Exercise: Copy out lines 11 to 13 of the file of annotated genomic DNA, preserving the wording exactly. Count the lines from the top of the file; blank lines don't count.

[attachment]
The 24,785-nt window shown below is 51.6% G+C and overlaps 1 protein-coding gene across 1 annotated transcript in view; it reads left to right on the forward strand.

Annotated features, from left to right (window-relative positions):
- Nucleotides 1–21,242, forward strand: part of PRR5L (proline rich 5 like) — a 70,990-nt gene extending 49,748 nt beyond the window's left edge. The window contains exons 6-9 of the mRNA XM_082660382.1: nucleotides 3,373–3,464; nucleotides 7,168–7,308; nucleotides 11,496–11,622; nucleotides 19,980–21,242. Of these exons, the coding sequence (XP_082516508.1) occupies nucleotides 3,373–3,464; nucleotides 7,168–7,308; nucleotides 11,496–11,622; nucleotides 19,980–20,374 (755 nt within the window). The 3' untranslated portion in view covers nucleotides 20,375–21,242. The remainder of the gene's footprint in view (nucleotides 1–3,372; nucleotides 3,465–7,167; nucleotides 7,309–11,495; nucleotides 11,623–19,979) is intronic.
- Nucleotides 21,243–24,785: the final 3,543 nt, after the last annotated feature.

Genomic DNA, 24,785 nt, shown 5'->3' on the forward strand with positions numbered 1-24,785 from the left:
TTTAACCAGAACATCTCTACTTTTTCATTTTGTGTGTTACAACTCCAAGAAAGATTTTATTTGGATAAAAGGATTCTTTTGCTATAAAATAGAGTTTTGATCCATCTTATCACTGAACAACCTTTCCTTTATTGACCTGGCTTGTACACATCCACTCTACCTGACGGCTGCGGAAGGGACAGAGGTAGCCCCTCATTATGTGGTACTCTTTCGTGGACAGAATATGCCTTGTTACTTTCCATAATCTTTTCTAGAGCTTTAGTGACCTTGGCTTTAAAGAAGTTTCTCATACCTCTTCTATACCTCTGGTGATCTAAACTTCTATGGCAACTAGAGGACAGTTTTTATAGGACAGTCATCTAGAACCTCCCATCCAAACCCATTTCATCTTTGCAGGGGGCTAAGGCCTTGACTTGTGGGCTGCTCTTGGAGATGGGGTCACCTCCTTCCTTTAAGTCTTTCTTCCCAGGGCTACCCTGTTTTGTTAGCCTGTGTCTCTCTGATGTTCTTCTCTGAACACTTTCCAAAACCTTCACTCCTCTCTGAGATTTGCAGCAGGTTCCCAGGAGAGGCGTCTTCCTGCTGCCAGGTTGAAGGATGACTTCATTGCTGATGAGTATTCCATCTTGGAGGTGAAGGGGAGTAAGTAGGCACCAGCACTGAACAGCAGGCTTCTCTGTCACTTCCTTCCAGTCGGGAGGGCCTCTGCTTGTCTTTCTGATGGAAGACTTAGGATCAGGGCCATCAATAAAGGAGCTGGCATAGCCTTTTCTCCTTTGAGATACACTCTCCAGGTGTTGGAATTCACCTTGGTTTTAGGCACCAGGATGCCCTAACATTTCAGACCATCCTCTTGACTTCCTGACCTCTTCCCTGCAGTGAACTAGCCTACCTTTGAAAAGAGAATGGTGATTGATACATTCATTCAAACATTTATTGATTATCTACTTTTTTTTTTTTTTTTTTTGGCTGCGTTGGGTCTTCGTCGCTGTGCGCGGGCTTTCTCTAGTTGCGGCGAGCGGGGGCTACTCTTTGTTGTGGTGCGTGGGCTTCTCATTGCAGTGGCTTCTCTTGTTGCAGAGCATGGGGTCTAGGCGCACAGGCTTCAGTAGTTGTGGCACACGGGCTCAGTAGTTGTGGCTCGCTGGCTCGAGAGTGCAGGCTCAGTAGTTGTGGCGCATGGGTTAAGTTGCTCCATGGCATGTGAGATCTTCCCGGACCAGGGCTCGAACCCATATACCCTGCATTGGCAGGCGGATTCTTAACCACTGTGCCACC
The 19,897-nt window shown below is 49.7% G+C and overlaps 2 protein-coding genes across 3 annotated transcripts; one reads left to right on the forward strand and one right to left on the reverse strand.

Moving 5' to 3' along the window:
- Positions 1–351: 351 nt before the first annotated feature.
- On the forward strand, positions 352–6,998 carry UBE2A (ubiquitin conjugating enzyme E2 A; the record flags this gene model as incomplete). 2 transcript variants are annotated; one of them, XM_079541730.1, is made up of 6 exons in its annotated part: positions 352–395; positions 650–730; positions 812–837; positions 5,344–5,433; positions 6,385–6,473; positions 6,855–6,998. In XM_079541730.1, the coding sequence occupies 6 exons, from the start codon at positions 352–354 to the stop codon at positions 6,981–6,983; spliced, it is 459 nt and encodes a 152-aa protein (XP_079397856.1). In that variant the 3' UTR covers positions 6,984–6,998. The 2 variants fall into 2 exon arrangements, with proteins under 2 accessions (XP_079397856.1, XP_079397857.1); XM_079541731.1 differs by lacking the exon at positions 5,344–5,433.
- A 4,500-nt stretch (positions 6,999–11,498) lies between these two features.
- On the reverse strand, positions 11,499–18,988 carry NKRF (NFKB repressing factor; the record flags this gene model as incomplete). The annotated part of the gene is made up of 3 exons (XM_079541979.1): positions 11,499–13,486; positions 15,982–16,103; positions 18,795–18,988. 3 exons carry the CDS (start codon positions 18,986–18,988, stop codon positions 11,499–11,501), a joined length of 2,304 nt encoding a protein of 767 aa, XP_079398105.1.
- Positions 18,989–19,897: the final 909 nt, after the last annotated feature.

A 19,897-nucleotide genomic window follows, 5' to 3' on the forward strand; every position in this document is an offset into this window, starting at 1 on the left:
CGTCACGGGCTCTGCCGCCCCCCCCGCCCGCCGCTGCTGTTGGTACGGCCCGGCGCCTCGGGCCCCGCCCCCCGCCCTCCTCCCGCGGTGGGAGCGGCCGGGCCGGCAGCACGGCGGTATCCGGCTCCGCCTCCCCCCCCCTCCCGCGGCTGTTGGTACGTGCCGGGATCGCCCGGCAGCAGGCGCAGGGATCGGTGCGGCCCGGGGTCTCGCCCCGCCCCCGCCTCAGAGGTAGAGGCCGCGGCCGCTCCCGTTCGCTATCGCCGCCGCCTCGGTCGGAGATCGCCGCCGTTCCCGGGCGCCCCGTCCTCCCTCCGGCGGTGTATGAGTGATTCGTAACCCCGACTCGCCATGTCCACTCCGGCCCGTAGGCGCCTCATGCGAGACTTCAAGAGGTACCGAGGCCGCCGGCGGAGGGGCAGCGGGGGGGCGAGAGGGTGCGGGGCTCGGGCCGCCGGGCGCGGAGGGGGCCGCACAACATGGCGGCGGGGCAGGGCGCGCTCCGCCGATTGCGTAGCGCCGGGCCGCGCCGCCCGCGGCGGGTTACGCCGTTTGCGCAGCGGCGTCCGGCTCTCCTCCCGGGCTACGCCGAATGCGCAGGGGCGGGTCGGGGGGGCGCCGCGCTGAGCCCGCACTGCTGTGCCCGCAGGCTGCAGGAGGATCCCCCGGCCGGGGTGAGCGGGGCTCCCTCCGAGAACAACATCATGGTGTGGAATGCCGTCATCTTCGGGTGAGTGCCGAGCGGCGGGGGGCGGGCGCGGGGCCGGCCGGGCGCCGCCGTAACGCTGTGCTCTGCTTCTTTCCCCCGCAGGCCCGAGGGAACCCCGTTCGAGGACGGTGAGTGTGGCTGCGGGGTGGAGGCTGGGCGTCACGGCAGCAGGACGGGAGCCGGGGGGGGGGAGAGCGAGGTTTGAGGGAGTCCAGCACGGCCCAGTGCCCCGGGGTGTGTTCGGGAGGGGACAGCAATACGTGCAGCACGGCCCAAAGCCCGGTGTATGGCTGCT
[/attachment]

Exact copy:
- A 4,500-nt stretch (positions 6,999–11,498) lies between these two features.
- On the reverse strand, positions 11,499–18,988 carry NKRF (NFKB repressing factor; the record flags this gene model as incomplete). The annotated part of the gene is made up of 3 exons (XM_079541979.1): positions 11,499–13,486; positions 15,982–16,103; positions 18,795–18,988. 3 exons carry the CDS (start codon positions 18,986–18,988, stop codon positions 11,499–11,501), a joined length of 2,304 nt encoding a protein of 767 aa, XP_079398105.1.
- Positions 18,989–19,897: the final 909 nt, after the last annotated feature.